This is a really hit-or-miss approach. I have never known anyone that could do this with any sort of repeatability. I also saw that Man vs. Wild (or Survivorman. Can't remember which.) where he tried starting a fire with his gun. You could freeze to death waiting to get a fire going like that.

People used to start fires with a flintlock, but they were essentially using the lock to create the sparks we are talking abut making with flint and steel. Same intent and method, just a different way of applying it.

Mutinousdoug
2007-12-15, 22:11
I have to agree with Caverunner; that a spark from a primer shot through a rifle barrel is not likely to start a fire at the muzzle. Haven't tried it, just sayin'.
A primer in a pistol may work, or it might blow the powder all over the place-best to give it a try at home before relying on the method. Without a leatherman or other pliers, you will have a job pulling the bullet from your pistol cartridge (too short to hang onto). This is not to say you couldn't safely fire a rifle primer by hitting it smartly with a rock after pulling the bullet and emptying the powder out should you need to. :ahhhhh:
Keep your fingers safe.

Iceman
2007-12-16, 00:01
All things being considered, I hope that in the event that I need that survival fire, that I have my wits about me, and try the fire early enough. I understand that ego takes over, and we try to find our way out and toss out all of what we know. Also what scares me, is where I play in the woods, it is usually very wet. When I may need the survival fire, it will surely be a cold and soggy mess, worst case scenario. They don't call it the "Pacific Northwest RainForest" for being dry...

Insert stupidity in place of ego, above

JPW
2007-12-17, 08:33
Good point Iceman. I remember one time long ago geting wet smelt dipping. By the time I got back to the car to change into dry cloths my feet and hands were numb. My hands were so numb I couldnt unlock the door and had to find someone to do it for me. If I had needed to get a fire going to survive, I would have died.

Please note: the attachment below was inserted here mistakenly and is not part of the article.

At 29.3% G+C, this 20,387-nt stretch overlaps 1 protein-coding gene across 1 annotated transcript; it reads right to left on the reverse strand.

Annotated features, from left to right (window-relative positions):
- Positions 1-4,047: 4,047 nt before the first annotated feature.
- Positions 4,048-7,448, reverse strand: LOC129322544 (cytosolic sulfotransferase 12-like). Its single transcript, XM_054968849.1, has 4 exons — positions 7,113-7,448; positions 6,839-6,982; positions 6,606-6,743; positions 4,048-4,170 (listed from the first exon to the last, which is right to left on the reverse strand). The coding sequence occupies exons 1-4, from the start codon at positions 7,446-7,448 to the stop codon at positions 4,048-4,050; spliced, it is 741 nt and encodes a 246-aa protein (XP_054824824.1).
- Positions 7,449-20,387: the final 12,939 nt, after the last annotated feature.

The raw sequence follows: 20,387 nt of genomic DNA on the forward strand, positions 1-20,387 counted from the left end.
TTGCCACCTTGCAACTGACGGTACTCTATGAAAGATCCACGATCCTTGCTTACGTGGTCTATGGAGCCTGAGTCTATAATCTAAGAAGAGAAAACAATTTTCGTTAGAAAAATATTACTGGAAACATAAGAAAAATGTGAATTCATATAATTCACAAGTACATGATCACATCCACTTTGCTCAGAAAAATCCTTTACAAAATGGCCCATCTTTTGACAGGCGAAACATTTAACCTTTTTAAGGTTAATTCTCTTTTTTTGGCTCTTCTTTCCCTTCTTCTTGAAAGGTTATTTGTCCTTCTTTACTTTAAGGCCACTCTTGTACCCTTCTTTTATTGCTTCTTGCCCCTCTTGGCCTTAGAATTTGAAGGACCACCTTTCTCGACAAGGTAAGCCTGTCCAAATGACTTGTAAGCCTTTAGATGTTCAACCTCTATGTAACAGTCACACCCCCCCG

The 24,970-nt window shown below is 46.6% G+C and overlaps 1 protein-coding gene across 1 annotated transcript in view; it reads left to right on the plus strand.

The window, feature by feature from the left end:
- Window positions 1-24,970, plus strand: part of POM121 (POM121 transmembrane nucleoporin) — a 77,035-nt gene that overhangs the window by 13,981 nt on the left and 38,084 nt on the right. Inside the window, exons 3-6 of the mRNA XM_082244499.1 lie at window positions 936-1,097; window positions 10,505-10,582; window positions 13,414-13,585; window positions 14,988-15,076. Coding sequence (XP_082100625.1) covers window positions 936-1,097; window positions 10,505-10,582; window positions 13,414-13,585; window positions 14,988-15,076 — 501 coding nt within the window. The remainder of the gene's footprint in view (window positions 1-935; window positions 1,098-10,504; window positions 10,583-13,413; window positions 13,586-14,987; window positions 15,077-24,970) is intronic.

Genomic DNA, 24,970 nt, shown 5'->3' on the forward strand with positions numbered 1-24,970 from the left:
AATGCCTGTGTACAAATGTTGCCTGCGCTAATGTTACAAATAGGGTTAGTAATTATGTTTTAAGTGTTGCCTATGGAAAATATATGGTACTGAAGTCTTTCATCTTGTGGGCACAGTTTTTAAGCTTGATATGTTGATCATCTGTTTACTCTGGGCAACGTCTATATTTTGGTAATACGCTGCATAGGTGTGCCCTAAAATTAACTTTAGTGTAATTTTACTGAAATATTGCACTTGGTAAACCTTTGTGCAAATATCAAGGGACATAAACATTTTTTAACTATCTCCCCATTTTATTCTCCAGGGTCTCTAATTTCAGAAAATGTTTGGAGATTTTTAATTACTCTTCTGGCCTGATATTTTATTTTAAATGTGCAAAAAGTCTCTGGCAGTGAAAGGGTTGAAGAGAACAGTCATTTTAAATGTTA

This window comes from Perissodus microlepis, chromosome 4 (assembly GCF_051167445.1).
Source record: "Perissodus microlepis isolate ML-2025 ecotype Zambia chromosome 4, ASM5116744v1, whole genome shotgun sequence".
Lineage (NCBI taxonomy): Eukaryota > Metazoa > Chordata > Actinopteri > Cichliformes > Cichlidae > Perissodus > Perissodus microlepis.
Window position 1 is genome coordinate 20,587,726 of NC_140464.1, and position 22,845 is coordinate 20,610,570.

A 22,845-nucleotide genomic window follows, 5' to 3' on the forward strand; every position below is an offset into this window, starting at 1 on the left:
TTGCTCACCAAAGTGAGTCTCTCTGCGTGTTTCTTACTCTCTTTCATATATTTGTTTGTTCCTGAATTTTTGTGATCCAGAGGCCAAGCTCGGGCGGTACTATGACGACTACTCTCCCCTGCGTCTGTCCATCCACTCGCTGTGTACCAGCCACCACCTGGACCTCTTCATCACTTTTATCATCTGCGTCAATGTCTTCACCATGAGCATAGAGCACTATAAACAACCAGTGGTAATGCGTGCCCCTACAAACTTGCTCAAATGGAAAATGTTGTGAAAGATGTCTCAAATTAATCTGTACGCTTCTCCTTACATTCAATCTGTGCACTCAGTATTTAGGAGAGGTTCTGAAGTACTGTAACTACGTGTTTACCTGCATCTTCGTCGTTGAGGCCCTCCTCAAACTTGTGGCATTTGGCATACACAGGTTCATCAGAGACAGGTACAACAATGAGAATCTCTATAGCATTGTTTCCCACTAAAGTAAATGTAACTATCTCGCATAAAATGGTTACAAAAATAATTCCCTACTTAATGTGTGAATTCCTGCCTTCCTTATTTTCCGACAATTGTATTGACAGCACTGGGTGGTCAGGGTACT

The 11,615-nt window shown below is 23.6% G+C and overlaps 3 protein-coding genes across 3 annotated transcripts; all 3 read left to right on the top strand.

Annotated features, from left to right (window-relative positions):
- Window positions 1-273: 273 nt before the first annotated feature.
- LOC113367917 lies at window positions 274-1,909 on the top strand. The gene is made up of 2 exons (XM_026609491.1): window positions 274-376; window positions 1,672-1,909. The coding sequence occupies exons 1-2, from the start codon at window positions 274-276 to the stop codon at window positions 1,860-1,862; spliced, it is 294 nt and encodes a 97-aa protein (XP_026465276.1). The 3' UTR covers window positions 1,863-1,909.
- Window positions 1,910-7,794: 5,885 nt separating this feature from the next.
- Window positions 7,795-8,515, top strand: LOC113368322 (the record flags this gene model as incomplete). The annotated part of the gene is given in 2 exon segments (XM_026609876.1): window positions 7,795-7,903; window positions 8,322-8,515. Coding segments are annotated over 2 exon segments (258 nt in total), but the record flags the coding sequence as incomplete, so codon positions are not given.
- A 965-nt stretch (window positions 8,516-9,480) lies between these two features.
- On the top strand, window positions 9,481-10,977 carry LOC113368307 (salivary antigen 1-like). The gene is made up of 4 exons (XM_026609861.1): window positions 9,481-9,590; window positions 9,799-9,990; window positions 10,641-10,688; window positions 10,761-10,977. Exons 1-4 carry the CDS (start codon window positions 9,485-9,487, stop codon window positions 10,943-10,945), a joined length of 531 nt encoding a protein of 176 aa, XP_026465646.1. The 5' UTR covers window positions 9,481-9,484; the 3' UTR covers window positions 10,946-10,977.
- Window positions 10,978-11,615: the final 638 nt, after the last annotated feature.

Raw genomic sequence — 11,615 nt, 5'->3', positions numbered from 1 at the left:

Thudley
2007-12-21, 12:57
OK, we've had 2 days of pretty good rain here, so I figured it was time to go out to test some of my fire starting skills & equipment. I brought a knife, a flint-magnesium bar, a Blastmatch, a Light My Fire Firestarter, some Dry Tinder tabs, petroleum jelly soaked cotton balls, and some fuel tabs (the kind you use with a can stove).

It was a windy day, so I followed Iceman's recommendations and set up a good windproof site using a hollow log, some rocks, and some downed branches. I also collected all the tinder, matchwood, and firewood before starting my fire. In field testing like this, there's a awful temptation to just collect the minimum and see if you can get a small fire going. The rationale runs along the lines of, "If I get a small one going, I could always build it bigger." Wrong! I've had several small fires go out while I looked for bigger wood. Getting everything ready beforehand took me about 40 minutes, but in the end, it was time well spent.

My biggest problem was getting the tinder to stay in a collected mass while trying to strike the spark. The hand motions required for sparking tended to move things around quite a bit. That's why I previously mentioned the need for a sound base on which to build. Any suggestions about this are welcome.